Monday, October 13, 2008

The Impact of Larry Bowa

With the Dodgers' 7-2 victory over Philadelphia last night everyone was talking about one thing: the Dodgers showing some moxie. The Dodgers were not going to go down meekly, evidenced by a number of players on the team. Manny Ramirez had to be restrained by teammates as he scowled and tried to go after an unnamed Phillie. Hiroki Kuroda pitched normally to two batters before uncorking a ball "that got away," sailing right toward Shane Victorino's head. Russell Martin backed up his pitcher, saying that it wasn't at his head, but over his head.

And of course, the media ate it up. Jayson Stark at ESPN was so excited that this Game 3 made it "A SERIES," that his column kept descending into all caps.'s Jon Heyman recounted how Manny and the Dodgers are fighting back into the NLCS. Bill Plaschke, in a column that the prescient guys over at MSTI called the night before (nice call, guys!), used his expansive column inches to write another vertically-spaced column about Kuroda's message, which needed no translation. And Jon "Boutros-Boutros" Weisman posted an appeal for peace.

But somewhat lost amidst the primary antagonists in the melee-that-wasn't was the presence of Larry Bowa, the Dodgers' fiery third base coach. Stark mentioned him in his piece, but portrayed Bowa as quite the diplomat:

He wasn't the only one making the highlight reels, however. Dodgers coach Larry Bowa, the former Phillie, and Phillies coach, Davey Lopes, the former Dodger, had quite the lovefest going themselves.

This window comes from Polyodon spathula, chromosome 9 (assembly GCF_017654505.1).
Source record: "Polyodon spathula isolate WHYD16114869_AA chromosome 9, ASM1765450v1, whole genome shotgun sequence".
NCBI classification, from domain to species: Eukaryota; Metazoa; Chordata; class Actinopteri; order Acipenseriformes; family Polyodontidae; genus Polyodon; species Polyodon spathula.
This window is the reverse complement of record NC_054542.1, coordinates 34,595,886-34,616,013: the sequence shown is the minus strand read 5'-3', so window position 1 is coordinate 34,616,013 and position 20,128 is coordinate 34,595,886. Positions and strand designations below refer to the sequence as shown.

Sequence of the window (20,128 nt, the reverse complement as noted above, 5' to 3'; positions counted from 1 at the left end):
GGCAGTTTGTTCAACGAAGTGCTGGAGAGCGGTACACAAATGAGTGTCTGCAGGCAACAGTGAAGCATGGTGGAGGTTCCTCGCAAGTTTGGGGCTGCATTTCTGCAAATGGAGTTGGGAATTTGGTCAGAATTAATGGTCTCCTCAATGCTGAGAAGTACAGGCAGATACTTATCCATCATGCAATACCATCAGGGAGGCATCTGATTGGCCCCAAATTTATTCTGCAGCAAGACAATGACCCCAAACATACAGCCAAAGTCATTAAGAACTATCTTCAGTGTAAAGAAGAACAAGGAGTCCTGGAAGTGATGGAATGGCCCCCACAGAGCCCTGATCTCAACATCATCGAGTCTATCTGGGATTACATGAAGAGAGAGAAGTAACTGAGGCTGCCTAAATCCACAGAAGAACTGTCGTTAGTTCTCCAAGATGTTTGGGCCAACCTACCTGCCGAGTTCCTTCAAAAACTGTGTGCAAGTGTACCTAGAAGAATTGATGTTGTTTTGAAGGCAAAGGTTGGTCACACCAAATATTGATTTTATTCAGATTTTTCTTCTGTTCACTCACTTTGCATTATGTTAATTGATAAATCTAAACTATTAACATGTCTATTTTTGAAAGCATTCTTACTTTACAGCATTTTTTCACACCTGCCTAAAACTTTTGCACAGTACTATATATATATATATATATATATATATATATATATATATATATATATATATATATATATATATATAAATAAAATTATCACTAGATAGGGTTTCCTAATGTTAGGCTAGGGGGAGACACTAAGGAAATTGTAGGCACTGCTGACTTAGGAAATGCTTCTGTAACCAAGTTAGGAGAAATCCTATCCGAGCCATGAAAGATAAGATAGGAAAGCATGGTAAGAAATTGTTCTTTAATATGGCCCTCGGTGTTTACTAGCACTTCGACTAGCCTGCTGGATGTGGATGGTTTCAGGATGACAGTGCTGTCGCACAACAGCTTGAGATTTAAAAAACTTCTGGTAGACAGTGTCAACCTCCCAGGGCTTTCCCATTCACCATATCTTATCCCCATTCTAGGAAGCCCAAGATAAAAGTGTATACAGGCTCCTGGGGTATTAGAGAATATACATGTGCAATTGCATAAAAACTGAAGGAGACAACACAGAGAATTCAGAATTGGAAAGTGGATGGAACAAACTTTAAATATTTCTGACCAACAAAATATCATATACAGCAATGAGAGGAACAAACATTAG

"Davey just said, 'You guys should have taken care of it [Friday]', and he's right," Bowa said. "He's 100 percent right. … He said, 'Let's play baseball.' And I said, 'Let's play baseball.' And that's right. I respect Davey. Davey was a great player."

These relatively calm and reasonable comments meshed with the interview Bowa gave ESPN radio late last week, when Bowa mentioned he liked the lifestyle out here and appreciated the more mellow pace of west coast baseball. But I'm not buying it, not after Game 3.

No, Bowa's effect on the team is crystal clear. Whereas in prior years, the Dodgers' third base coach was known more for his uncanny ability to get runners thrown out at home, rather than his bland personality, Bowa brings a fire and passion that no doubt fueled the Dodgers' emotions (and, fewer guys are getting thrown out at home). Appealing to the team to take the intensity up a notch was especially important now, in the playoffs, with a starting lineup that has evolved all season to end up comprised of more youngsters than veterans. I'm guessing that Bowa took stock of the kids on the squad, and told his team that they needed to play hard-nosed baseball, and fight back rather than back down.

Now, I'm just speculating here, but if this was indeed Bowa's teachings, the gameplan was executed well; messages were sent without punches being thrown, players getting hurt, or Dodgers becoming ejected from either this or future games. The Dodgers showed backbone and won the first of two (three?) "must-win" games, obtaining some momentum where none existed prior. The over-capacity crowd loved it, the media loved it, and Dodgers fans loved it.

So thank you, Larry Bowa, for injecting some life back into this series, and for giving Dodgers fans some hope. Your name may not have been the one mentioned in the headlines by Plaschke or Stark or Heyman, but this one had your fingerprints all over it.

And your brass knuckle prints, for that matter.